Based on various reports, it would be easy to derive a list of what drives Scandinavian happiness. The data is readily available. But, for those of us living outside of the region, how can this help inform our personal choices? Human happiness and wellbeing is a complicated affair of the heart. The exact combination which works for one person does not necessarily do the trick for another. Yet, we often act as pack animals, by easily following others. Societal norms create pre-selected, limited choices. We feel like our levels of happiness are unique, when in fact research finds broad similarities across groups.
It does not matter if you believe happiness is achieved within group dynamics or not. What is important to understand is which elements are required for you to feel a higher level of happiness or wellbeing. Studying what works well for others is always a good place to start. Which is all great, but what is the best way to track and record progress over time?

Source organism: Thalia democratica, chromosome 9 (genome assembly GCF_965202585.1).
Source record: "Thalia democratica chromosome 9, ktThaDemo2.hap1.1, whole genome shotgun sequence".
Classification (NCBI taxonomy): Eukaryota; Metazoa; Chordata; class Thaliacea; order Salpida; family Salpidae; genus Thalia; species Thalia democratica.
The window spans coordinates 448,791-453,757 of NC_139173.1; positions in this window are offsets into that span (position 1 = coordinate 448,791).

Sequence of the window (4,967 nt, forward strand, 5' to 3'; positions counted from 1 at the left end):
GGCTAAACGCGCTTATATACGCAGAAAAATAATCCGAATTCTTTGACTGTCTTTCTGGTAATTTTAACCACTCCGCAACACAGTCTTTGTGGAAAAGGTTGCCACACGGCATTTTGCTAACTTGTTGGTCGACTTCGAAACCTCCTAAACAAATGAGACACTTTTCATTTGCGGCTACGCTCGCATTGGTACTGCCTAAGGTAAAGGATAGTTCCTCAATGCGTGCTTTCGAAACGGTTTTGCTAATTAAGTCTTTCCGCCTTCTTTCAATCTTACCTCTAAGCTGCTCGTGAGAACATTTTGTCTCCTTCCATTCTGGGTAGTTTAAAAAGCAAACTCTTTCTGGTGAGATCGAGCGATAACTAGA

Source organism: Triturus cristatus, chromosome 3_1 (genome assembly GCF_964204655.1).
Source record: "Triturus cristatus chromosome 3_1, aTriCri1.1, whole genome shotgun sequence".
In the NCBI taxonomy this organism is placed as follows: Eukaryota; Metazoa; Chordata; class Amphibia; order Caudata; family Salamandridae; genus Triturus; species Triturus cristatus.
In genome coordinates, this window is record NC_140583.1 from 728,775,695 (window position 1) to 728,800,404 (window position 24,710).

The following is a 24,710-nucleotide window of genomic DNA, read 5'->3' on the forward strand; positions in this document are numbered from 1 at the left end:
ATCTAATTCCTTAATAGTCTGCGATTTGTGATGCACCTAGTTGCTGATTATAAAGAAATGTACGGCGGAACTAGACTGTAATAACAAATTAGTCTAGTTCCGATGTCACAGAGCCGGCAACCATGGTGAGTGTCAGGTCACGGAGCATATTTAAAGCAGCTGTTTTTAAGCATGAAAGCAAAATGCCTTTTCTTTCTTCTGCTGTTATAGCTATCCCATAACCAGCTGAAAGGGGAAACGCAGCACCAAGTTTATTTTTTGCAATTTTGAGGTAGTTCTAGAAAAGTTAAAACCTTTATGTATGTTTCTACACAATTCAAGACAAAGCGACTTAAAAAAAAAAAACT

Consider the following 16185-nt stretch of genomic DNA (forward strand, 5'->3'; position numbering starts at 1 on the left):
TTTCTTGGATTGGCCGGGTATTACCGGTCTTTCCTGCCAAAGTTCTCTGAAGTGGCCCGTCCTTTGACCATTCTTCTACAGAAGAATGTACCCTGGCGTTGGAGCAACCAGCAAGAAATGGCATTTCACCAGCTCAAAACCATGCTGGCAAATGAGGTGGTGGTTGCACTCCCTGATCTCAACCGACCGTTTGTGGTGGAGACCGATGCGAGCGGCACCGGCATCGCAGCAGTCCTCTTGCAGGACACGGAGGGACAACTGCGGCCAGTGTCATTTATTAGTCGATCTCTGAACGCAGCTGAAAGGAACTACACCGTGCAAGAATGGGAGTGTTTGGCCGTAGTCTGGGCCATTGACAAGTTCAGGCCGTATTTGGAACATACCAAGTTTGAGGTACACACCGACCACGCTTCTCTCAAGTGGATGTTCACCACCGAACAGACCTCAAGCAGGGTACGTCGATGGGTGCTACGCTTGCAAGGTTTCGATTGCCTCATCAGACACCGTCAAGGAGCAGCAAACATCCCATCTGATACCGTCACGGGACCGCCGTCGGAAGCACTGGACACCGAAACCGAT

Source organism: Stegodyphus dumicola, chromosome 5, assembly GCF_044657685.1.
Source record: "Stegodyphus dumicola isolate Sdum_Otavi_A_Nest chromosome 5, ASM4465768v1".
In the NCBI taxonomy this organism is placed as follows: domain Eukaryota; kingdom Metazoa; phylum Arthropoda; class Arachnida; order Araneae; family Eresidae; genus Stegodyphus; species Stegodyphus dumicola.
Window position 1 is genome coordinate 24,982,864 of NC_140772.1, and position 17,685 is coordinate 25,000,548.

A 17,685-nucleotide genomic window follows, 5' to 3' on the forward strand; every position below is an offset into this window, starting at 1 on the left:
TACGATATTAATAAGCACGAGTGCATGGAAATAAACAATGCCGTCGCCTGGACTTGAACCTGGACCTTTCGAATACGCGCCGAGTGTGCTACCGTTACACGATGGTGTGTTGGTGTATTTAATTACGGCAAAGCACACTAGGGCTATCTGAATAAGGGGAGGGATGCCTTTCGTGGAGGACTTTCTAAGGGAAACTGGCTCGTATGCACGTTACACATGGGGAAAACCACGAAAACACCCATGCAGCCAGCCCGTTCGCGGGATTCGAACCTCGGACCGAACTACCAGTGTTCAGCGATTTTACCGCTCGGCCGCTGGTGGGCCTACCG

Financial metrics are easily ranked in the GDP, wellbeing factors are measured in the happiness report, I wonder if there is a home version? Why not create a personal happiness budget with important criteria or goals which can be chunked down and tracked daily or weekly? The budget would identify the areas of focus with descriptors of the desired future state. In a snapshot of one page, the budget structure is easy to reference and provides focus. The specifics are completely customizable.
For those of us who have ever created a budget, along with tracking of daily expenses, we know the satisfaction of watching our progress over time. Debts are slowly paid down with the flow if income. Math is wonderful in this way. The calculations are crystal clear and easy to understand. The whole thing is beautiful if time and care are taken to review progress regularly.